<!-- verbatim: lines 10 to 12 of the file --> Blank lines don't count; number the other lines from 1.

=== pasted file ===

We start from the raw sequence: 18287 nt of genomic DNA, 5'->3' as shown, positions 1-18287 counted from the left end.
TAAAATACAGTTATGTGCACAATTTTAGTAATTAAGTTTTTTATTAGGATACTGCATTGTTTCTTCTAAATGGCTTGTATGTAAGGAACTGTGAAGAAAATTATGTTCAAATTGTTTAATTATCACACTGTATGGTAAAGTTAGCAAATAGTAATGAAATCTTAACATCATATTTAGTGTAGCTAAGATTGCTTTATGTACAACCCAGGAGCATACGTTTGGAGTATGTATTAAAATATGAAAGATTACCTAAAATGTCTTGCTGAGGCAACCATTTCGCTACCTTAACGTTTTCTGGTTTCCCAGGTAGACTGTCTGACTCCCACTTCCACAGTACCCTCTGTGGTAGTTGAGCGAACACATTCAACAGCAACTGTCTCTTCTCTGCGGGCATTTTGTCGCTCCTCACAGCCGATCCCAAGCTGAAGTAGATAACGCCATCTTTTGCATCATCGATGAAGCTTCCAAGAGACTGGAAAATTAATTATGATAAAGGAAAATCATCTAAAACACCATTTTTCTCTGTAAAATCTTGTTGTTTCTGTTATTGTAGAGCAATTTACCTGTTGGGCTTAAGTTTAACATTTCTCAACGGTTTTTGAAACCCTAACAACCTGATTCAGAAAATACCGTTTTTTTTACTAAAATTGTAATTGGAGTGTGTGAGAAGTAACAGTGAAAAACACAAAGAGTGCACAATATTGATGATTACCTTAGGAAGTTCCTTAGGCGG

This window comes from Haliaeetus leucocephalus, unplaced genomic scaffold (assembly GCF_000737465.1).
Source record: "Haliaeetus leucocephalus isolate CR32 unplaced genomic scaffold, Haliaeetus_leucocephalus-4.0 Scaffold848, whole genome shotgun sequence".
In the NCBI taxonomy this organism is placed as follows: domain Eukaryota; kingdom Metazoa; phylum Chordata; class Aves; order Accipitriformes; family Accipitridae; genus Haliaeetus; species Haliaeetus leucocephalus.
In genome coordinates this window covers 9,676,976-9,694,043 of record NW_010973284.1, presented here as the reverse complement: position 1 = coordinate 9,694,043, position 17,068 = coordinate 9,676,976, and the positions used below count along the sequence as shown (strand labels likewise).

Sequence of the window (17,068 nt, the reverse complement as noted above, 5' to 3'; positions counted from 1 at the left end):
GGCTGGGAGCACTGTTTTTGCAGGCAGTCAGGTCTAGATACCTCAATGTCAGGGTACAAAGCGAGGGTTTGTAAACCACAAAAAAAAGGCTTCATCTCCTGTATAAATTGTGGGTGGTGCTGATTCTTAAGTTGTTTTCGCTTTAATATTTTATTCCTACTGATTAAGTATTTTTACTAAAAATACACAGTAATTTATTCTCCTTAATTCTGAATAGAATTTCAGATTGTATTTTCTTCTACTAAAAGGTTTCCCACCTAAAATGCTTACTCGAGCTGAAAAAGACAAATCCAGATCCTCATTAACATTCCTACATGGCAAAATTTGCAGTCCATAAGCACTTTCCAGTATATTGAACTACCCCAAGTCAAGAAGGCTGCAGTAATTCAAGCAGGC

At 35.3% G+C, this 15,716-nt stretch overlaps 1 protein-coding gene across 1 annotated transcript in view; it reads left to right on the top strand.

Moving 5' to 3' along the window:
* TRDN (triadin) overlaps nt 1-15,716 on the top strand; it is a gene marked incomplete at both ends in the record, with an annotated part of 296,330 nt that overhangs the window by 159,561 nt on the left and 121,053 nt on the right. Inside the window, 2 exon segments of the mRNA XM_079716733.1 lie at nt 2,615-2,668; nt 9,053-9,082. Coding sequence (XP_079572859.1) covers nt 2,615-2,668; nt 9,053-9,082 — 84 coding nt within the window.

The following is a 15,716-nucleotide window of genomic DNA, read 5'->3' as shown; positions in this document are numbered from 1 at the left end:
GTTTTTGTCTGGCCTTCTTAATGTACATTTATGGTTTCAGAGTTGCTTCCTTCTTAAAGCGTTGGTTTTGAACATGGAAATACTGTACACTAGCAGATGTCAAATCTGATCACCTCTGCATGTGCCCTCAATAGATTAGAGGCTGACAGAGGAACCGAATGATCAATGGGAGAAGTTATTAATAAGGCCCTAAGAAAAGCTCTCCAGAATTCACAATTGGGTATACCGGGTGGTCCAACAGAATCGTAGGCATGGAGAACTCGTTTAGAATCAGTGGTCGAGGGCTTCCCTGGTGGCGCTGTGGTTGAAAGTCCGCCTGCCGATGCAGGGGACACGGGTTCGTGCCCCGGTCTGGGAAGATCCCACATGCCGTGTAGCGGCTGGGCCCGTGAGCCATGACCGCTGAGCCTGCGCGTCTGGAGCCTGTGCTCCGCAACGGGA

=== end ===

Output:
Moving 5' to 3' along the window:
* TRDN (triadin) overlaps nt 1-15,716 on the top strand; it is a gene marked incomplete at both ends in the record, with an annotated part of 296,330 nt that overhangs the window by 159,561 nt on the left and 121,053 nt on the right. Inside the window, 2 exon segments of the mRNA XM_079716733.1 lie at nt 2,615-2,668; nt 9,053-9,082. Coding sequence (XP_079572859.1) covers nt 2,615-2,668; nt 9,053-9,082 — 84 coding nt within the window.

The following is a 15,716-nucleotide window of genomic DNA, read 5'->3' as shown; positions in this document are numbered from 1 at the left end: